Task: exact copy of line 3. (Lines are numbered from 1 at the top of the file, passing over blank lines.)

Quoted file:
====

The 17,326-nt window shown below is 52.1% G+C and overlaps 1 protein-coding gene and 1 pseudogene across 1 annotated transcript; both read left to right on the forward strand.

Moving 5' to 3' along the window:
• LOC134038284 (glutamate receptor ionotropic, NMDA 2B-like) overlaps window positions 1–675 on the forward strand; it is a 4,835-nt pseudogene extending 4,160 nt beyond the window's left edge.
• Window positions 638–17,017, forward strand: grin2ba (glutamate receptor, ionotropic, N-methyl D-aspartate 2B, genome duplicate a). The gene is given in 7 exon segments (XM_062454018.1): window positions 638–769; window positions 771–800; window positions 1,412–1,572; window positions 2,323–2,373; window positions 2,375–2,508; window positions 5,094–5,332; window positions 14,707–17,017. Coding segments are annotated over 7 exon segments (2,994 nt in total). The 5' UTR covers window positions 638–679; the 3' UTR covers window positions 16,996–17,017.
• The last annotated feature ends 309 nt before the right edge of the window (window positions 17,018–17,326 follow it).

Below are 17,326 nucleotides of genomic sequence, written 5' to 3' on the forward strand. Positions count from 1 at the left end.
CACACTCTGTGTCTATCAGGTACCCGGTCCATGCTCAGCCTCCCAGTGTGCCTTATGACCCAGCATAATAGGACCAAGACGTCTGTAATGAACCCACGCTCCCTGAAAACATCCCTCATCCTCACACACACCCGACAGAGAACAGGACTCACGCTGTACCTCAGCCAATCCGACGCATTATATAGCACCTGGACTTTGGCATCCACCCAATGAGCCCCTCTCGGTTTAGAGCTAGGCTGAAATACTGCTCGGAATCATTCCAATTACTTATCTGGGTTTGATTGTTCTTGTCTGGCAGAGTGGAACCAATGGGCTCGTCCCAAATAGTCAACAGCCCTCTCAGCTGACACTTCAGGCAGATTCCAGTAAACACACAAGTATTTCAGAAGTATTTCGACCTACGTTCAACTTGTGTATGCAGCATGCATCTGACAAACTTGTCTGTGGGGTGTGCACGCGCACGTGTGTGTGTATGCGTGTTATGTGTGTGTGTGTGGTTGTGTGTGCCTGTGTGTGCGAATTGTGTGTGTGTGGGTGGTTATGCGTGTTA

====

• LOC134038284 (glutamate receptor ionotropic, NMDA 2B-like) overlaps window positions 1–675 on the forward strand; it is a 4,835-nt pseudogene extending 4,160 nt beyond the window's left edge.